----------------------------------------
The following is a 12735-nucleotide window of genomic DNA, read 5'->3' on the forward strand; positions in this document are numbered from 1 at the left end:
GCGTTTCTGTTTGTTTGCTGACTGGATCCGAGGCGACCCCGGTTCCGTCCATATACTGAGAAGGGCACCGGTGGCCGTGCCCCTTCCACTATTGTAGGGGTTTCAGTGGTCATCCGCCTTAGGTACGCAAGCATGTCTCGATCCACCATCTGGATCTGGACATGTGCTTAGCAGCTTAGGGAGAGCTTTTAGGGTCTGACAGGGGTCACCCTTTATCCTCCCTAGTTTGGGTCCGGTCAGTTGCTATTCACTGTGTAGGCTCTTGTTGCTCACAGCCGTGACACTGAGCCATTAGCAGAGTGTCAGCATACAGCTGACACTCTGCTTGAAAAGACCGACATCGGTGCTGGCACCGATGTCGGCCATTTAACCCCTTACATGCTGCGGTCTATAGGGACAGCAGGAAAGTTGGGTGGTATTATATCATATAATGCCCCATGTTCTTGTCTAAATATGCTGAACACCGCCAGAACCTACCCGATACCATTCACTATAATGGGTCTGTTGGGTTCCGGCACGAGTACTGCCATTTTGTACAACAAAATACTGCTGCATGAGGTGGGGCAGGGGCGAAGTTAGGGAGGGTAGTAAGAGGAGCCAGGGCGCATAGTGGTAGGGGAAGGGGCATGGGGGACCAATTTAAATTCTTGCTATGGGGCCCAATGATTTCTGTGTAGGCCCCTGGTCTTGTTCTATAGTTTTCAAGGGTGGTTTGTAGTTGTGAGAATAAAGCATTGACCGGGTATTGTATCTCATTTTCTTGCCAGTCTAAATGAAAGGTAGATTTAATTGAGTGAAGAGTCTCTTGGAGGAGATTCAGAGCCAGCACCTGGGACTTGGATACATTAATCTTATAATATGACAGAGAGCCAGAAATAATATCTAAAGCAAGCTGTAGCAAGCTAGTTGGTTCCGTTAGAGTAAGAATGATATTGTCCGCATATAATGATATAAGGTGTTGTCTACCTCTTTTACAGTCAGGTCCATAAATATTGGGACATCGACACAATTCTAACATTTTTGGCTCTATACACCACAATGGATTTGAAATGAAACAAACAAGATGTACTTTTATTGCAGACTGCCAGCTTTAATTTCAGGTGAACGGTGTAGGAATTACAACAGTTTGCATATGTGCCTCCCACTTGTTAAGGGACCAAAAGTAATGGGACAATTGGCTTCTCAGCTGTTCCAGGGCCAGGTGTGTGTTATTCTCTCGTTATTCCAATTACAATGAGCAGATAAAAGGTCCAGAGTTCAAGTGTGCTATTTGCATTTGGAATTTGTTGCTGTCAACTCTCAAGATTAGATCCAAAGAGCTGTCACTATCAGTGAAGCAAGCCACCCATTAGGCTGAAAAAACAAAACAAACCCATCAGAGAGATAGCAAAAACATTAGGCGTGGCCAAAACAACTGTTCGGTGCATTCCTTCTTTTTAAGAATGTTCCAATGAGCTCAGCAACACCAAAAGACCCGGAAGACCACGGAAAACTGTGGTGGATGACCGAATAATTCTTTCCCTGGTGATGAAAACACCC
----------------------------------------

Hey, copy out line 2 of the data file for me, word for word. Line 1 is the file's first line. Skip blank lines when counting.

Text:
GCGTTTCTGTTTGTTTGCTGACTGGATCCGAGGCGACCCCGGTTCCGTCCATATACTGAGAAGGGCACCGGTGGCCGTGCCCCTTCCACTATTGTAGGGGTTTCAGTGGTCATCCGCCTTAGGTACGCAAGCATGTCTCGATCCACCATCTGGATCTGGACATGTGCTTAGCAGCTTAGGGAGAGCTTTTAGGGTCTGACAGGGGTCACCCTTTATCCTCCCTAGTTTGGGTCCGGTCAGTTGCTATTCACTGTGTAGGCTCTTGTTGCTCACAGCCGTGACACTGAGCCATTAGCAGAGTGTCAGCATACAGCTGACACTCTGCTTGAAAAGACCGACATCGGTGCTGGCACCGATGTCGGCCATTTAACCCCTTACATGCTGCGGTCTATAGGGACAGCAGGAAAGTTGGGTGGTATTATATCATATAATGCCCCATGTTCTTGTCTAAATATGCTGAACACCGCCAGAACCTACCCGATACCATTCACTATAATGGGTCTGTTGGGTTCCGGCACGAGTACTGCCATTTTGTACAACAAAATACTGCTGCATGAGGTGGGGCAGGGGCGAAGTTAGGGAGGGTAGTAAGAGGAGCCAGGGCGCATAGTGGTAGGGGAAGGGGCATGGGGGACCAATTTAAATTCTTGCTATGGGGCCCAATGATTTCTGTGTAGGCCCCTGGTCTTGTTCTATAGTTTTCAAGGGTGGTTTGTAGTTGTGAGAATAAAGCATTGACCGGGTATTGTATCTCATTTTCTTGCCAGTCTAAATGAAAGGTAGATTTAATTGAGTGAAGAGTCTCTTGGAGGAGATTCAGAGCCAGCACCTGGGACTTGGATACATTAATCTTATAATATGACAGAGAGCCAGAAATAATATCTAAAGCAAGCTGTAGCAAGCTAGTTGGTTCCGTTAGAGTAAGAATGATATTGTCCGCATATAATGATATAAGGTGTTGTCTACCTCTTTTACAGTCAGGTCCATAAATATTGGGACATCGACACAATTCTAACATTTTTGGCTCTATACACCACAATGGATTTGAAATGAAACAAACAAGATGTACTTTTATTGCAGACTGCCAGCTTTAATTTCAGGTGAACGGTGTAGGAATTACAACAGTTTGCATATGTGCCTCCCACTTGTTAAGGGACCAAAAGTAATGGGACAATTGGCTTCTCAGCTGTTCCAGGGCCAGGTGTGTGTTATTCTCTCGTTATTCCAATTACAATGAGCAGATAAAAGGTCCAGAGTTCAAGTGTGCTATTTGCATTTGGAATTTGTTGCTGTCAACTCTCAAGATTAGATCCAAAGAGCTGTCACTATCAGTGAAGCAAGCCACCCATTAGGCTGAAAAAACAAAACAAACCCATCAGAGAGATAGCAAAAACATTAGGCGTGGCCAAAACAACTGTTCGGTGCATTCCTTCTTTTTAAGAATGTTCCAATGAGCTCAGCAACACCAAAAGACCCGGAAGACCACGGAAAACTGTGGTGGATGACCGAATAATTCTTTCCCTGGTGATGAAAACACCC